evolution of a creation
When I first met the plot of land destined to be this garden, it was a lawn area surrounded by Rose of Sharon bushes, two fig trees and two gardenias. It was plain and simple, and the temptation was to leave it that way, and not start another garden like the one we left behind. Mow and be done, I thought.
But some time that winter, there was a shift in the universe, and a vision formed for something more--a garden as a project I could sink my teeth into. Something I could form and develop over time and learn and grow alongside.
So that next garden season I carted in 7 yards of soil and created lasagna layers in the form of beds related to the N/S axis. I created the pathways, and an herb spiral. Since, I have developed the perennial area, worked on shade garden areas, and brought in fruit trees and edible perennials.
What I learned was not so related to specific plants or gardening techniques. While equipment for my creative outlet of choice(weaving) was tucked away until it had a place to settle(a studio), I found myself floundering and oppressed. On the one hand is was nice to have all the freedom I had longed for from plans and projects--I thought that could be so delightful. But in reality I was depressed. Bepaw(Mr. L) was busy with his construction project, designing, managing, coordinating, building. I was bereft of a goal or creative outlet.
It has only been in retrospect that I have made the connection between the garden as creative outlet and my mental health. It wasn't so much the work, or the being outside, but the envisioning and working toward a desired outcome. It very clearly illustrated the deep human need for an expression of creativity.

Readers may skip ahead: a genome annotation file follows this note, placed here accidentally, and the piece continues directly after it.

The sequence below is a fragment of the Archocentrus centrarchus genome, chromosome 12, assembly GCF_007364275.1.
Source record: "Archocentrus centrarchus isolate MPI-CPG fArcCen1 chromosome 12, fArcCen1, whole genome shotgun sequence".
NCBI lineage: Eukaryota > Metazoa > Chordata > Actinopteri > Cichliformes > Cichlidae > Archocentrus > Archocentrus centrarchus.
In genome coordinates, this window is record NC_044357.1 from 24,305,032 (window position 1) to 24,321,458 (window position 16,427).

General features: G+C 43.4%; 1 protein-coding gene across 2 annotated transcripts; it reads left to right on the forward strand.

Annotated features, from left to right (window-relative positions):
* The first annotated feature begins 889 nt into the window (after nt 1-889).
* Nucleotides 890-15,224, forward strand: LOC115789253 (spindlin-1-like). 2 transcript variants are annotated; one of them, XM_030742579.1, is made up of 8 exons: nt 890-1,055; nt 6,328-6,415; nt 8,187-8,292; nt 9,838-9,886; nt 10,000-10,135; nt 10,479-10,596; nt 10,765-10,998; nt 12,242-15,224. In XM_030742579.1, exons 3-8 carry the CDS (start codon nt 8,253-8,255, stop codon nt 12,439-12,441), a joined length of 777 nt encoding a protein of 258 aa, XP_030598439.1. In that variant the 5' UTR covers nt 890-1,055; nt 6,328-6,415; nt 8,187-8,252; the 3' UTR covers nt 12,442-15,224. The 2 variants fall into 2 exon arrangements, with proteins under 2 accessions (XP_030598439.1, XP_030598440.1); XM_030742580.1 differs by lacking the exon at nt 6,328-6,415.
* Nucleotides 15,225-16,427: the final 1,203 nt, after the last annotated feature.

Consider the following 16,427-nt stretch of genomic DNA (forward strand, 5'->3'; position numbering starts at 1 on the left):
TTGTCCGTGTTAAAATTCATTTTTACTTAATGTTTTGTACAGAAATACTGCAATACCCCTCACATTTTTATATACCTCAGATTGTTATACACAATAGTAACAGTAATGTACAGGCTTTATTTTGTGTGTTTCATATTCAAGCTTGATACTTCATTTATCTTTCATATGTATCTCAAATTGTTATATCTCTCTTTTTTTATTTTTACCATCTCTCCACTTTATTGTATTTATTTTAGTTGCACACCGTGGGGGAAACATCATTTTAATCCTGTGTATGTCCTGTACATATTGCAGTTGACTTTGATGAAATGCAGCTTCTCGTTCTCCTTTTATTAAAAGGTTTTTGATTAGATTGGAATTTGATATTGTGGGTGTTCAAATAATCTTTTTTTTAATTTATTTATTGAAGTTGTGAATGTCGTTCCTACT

I believe our innate creativity is a reflection--evidence if you will--of the character of our Creator. How can this thing dwell in us so deeply, and so persistently, without having a basis in some source? How can we spring fully bloomed with a personality and not have some recollection of the founding Person?
This year, the fourth year of development, the garden is beginning to really take form. There has been discouragement, and there have been moments I've thought I should bring back the sod. But in spite of post-season burn out, each winter I've planned and plotted again to bring more form and function to the area. The work is starting to pay off. And I am learning what works and what doesn't. But mostly I'm learning about my need to express my Creator's character, not just in the hunger for creative outlet, but in the patience and wisdom to know that true change and growth takes time.
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